As I got older, I understood it more. And my mother, she's an outgoing person, and -- I'm not gonna lie. I had to deal with a lot of stigma and stuff, but my mom would always be at my side and say, "Well, you know, we have to do what we have to do and just get over it." But it was very hard for me to get over because a lot of kids used to make fun of me.

Sometimes my mom would be on Ricki Lake or Oprah, or they'd see us in magazines or TV, and they would be like, "Oh, Raven's got the monster," and things like that. I used to cry a lot. I used to come home. Sometimes I used to stay in the bathroom and not go to class and stuff. It's changed because now I'm in high school and now all of my close, close friends know.

How long do you think it takes to really process an HIV diagnosis?

It takes a while, because there are some people who don't know what to do if they find out.

What advice would you offer to somebody who has just found out they are HIV positive?

I would just say, "Keep trying. I understand how you feel because I went through the same thing. But you just gotta keep your head up. You're still a human being -- but there is just this one thing, that we have the virus."

What do you think is the first thing someone who has just found out they are positive should do?

If they think that they are [positive] already, they should talk to a psychologist, set up somebody to talk to. Let it out and stuff. Don't do nothing stupid or hurt yourself. I would tell them to talk to somebody -- or they could even come talk to me.

How has HIV changed you?

I have not changed my life, because I feel that I am a normal kid. I am a human being. And like I said, there is only one thing -- I have the virus and I have to take these pills everyday. But I feel like a human being and there is nothing else that is different about me.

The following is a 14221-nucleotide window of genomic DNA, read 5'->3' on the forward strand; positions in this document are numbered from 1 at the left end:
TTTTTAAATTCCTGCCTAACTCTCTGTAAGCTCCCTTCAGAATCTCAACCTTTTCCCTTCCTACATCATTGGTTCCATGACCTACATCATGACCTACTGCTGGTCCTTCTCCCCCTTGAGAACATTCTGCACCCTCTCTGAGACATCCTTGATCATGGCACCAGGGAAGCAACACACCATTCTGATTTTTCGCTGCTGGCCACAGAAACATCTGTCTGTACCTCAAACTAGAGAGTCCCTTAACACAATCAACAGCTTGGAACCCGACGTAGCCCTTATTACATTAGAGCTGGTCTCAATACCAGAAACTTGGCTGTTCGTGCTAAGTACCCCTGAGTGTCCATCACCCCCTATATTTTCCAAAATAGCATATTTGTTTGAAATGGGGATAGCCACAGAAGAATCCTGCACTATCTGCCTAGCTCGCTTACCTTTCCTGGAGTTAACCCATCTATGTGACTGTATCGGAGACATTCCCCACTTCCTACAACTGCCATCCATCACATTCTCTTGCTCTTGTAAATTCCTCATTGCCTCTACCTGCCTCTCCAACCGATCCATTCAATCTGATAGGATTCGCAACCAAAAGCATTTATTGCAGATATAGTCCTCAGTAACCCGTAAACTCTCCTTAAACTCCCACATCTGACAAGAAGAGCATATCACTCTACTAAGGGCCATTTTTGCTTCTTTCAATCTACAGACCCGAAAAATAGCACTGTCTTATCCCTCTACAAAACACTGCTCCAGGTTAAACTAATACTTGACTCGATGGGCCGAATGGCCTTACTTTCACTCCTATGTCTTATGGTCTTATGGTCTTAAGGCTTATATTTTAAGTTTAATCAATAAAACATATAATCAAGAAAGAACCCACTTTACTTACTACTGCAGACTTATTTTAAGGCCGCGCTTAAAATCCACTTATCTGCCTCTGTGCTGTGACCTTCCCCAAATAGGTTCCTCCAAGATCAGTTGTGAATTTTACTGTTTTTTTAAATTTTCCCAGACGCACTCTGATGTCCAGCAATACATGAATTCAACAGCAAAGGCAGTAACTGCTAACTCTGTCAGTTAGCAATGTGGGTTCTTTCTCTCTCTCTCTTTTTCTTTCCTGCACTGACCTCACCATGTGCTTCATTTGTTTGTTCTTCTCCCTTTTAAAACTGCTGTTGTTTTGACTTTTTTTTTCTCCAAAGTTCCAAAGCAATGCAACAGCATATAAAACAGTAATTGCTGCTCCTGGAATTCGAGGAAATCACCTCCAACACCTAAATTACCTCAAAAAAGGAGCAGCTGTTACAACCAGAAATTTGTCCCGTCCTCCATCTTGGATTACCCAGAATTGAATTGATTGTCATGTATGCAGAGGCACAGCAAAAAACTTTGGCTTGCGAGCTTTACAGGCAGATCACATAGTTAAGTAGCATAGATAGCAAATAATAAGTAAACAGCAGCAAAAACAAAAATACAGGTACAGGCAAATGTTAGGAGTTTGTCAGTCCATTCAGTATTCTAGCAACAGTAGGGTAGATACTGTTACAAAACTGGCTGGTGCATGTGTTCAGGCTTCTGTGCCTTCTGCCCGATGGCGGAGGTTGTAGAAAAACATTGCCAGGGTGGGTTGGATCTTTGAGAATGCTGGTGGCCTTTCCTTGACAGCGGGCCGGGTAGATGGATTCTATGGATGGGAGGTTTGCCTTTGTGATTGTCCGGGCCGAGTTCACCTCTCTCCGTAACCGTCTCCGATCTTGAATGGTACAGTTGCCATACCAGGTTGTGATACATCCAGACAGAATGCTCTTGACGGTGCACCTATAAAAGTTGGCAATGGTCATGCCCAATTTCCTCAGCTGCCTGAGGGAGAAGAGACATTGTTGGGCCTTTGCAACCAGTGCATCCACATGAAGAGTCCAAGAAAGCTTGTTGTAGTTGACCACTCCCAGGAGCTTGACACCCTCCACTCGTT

Are you afraid of dying?

Nope. Because I am going to a better place and, to tell you the truth, I wish I was with my auntie right now. She passed away. She had cancer.

African-American Identity and HIV

When did you first realize that you were black?

To tell you the truth, I am black and Hispanic. And my mother is like, "You have more black in you." I'm mixed with so much stuff, but I call myself black because I'm brown-skinned. But until like the fourth grade ... one time I was talking to my homegirl and I was like, "Hey, nigga'." And my teacher was like, "Do you understand what that word means?" And then she went on to describe everything for me. And I was like, "Wow! She's describing us. We're black!" And then I really understood everything.

To what extent have you experienced racism in your life?

I have not had to deal with any of those kinds of things.

What do you think is the biggest challenge facing African-Americans today in terms of HIV?